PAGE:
It was April, 2020, and I needed flowers.
Usually when I feel the need for flowers, I simply pick up a small bouquet of something sweet at the grocery store, but it was April. April 2020. There were no flowers in the stores.
It was clear that the quarantine was going to be upheld for some time to come. As a teacher, I was stressed with having to create a whole new way of teaching and keep up with students and administrators demands. My own health issues make me vulnerable to the virus, and my elderly parents have difficult health challenges as well.
I needed flowers.
So one Saturday, hearing that the local nursery was open, I ventured out with a small budget. I knew that I would probably be buying some plants although my desire was just to get outside and see some natural beauty. I also knew that I would be dooming those poor plants to an awful death–I have the blackest thumb ever. I promised myself that I would truly try to keep them alive, as they had no choice in the matter of giving their life for the cause.
Many, many people had the same idea, go figure. I enjoyed just walking through the rows and rows of beautiful flowers and flourishing plants, and people watching. I enjoy that, too. The mood was both festive (YAY! We’re outdoors! We’re around other people! It’s a beautiful day!) and gravely cautious (oops, standing too close, don’t talk to strangers).
I couldn’t help but take pictures of the flowers and activity. It had to become a painting at some point.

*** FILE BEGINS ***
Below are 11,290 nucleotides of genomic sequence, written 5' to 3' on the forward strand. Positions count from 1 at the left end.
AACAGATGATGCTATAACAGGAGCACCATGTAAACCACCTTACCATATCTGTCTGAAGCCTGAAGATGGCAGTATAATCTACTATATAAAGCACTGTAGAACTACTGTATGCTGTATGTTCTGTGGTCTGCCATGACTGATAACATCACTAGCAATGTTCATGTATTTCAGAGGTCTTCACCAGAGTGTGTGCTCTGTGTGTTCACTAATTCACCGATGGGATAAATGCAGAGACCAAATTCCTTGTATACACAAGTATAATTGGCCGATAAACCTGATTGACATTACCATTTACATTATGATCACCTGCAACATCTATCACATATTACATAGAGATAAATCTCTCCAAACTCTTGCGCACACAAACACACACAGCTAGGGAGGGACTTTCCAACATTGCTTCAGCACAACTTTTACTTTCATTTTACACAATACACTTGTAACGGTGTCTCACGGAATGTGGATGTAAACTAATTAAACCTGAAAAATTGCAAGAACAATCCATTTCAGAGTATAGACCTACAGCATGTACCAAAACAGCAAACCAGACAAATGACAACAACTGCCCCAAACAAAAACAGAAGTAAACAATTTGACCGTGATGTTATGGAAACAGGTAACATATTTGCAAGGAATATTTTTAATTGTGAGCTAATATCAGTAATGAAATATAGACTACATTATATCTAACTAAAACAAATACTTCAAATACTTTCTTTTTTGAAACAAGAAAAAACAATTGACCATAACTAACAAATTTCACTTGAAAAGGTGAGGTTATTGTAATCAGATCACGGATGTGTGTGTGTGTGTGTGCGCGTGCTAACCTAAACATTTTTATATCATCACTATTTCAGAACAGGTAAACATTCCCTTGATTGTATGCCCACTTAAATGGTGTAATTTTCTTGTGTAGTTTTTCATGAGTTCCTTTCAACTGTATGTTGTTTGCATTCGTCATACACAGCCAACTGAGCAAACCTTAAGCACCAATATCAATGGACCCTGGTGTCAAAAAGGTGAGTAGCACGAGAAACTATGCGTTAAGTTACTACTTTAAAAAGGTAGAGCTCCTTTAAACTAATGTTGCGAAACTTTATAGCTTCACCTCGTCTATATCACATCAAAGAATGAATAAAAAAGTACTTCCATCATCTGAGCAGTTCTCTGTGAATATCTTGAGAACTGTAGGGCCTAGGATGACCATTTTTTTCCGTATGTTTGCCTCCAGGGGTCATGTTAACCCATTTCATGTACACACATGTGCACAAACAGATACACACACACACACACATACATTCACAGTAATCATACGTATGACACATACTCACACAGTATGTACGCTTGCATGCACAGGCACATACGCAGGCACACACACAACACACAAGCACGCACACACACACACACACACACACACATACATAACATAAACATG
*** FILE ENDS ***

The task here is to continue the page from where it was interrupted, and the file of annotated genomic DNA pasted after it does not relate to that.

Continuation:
Have I mentioned that I’m an awful photographer? No? No matter. I’m an artist. I don’t have to copy a photo, if I can capture the mood.
The life-changing circumstance surrounding my job and vulnerability to the virus have cause a slow-down in my art production. I wasn’t exactly blocked, but it was difficult to choose projects and subjects for painting while I was trying to make up for lost income.
Finally, I had enough. Studio time was going to be a required activity every day just as it had been before this turn of events, and by golly I was also going to devote not less, but MORE time to my art. I needed a boost, though, to kick me out of my slump.
Enter my strategy for unblocking myself. Oh, it’s nothing new: lots of artists know this trick. It’s how I learned it, after all. But there are many strategies, and this one works for me. I simply boil it down to answer the question: what do I love doing?
I love pastels. Not acrylic, not oil, not art journaling. I like those other things, but I don’t love them. I also love creating my own surfaces. Instead of using the conveniently purchased sanded surface paper I usually use, I sometimes love to mix up some pastel ground, spread it wildly on matboard, let it dry and then try to paint on that. It usually results in EXTREME texture…which somehow really gets my motor running.
I love the color purple. Grab a bunch of purple pastels of all shades and tints. Check.
I love starting with a composition armature and then creating a scene from that, instead of painting directly from a photo reference. One of my favorites is the radiating line armature. Check.
I wanted to convey the happy feeling I had while walking through the nursery that day back in April. I spent some time looking at the photos, but I knew I wouldn’t be using them…none of them were striking enough for a truly delightful work of art. I simply chose the things I knew I wanted: people shopping in the rows of beautiful red, yellow, purple and blue flowers.
My delight was palpable as this piece took shape. It still makes me grin from ear to ear when I look at it. I hope it has the same affect on you. We all need that kind of happiness right now.